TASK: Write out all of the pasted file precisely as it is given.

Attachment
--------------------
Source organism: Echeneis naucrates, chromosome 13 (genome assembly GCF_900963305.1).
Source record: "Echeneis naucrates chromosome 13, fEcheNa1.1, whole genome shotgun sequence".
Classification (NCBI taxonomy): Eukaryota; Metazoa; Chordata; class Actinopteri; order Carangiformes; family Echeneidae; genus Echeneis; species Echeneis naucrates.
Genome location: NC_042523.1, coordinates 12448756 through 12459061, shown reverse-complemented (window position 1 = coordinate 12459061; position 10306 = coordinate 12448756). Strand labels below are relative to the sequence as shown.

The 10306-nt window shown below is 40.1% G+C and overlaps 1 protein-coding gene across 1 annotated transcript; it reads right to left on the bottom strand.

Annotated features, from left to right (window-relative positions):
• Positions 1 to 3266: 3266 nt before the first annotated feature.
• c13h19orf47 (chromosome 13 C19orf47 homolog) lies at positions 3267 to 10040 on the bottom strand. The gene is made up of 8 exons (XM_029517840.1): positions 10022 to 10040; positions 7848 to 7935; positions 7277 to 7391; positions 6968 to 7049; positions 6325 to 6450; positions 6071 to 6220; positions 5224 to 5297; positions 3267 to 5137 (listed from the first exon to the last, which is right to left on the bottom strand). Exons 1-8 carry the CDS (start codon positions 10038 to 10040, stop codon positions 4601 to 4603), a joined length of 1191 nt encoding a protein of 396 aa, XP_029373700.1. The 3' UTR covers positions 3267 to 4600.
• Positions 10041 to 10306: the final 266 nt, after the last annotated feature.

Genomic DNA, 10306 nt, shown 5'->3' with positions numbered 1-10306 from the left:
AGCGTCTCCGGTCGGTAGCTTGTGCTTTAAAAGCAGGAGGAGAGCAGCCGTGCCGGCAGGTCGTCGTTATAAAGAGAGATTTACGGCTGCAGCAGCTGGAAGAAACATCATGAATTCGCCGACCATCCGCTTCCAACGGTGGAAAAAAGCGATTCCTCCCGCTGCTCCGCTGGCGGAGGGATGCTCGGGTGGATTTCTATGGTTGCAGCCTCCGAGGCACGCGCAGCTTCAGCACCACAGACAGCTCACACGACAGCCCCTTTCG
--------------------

Source organism: Echeneis naucrates, chromosome 13 (genome assembly GCF_900963305.1).
Source record: "Echeneis naucrates chromosome 13, fEcheNa1.1, whole genome shotgun sequence".
Classification (NCBI taxonomy): Eukaryota; Metazoa; Chordata; class Actinopteri; order Carangiformes; family Echeneidae; genus Echeneis; species Echeneis naucrates.
Genome location: NC_042523.1, coordinates 12448756 through 12459061, shown reverse-complemented (window position 1 = coordinate 12459061; position 10306 = coordinate 12448756). Strand labels below are relative to the sequence as shown.

The 10306-nt window shown below is 40.1% G+C and overlaps 1 protein-coding gene across 1 annotated transcript; it reads right to left on the bottom strand.

Annotated features, from left to right (window-relative positions):
• Positions 1 to 3266: 3266 nt before the first annotated feature.
• c13h19orf47 (chromosome 13 C19orf47 homolog) lies at positions 3267 to 10040 on the bottom strand. The gene is made up of 8 exons (XM_029517840.1): positions 10022 to 10040; positions 7848 to 7935; positions 7277 to 7391; positions 6968 to 7049; positions 6325 to 6450; positions 6071 to 6220; positions 5224 to 5297; positions 3267 to 5137 (listed from the first exon to the last, which is right to left on the bottom strand). Exons 1-8 carry the CDS (start codon positions 10038 to 10040, stop codon positions 4601 to 4603), a joined length of 1191 nt encoding a protein of 396 aa, XP_029373700.1. The 3' UTR covers positions 3267 to 4600.
• Positions 10041 to 10306: the final 266 nt, after the last annotated feature.

Genomic DNA, 10306 nt, shown 5'->3' with positions numbered 1-10306 from the left:
AGCGTCTCCGGTCGGTAGCTTGTGCTTTAAAAGCAGGAGGAGAGCAGCCGTGCCGGCAGGTCGTCGTTATAAAGAGAGATTTACGGCTGCAGCAGCTGGAAGAAACATCATGAATTCGCCGACCATCCGCTTCCAACGGTGGAAAAAAGCGATTCCTCCCGCTGCTCCGCTGGCGGAGGGATGCTCGGGTGGATTTCTATGGTTGCAGCCTCCGAGGCACGCGCAGCTTCAGCACCACAGACAGCTCACACGACAGCCCCTTTCG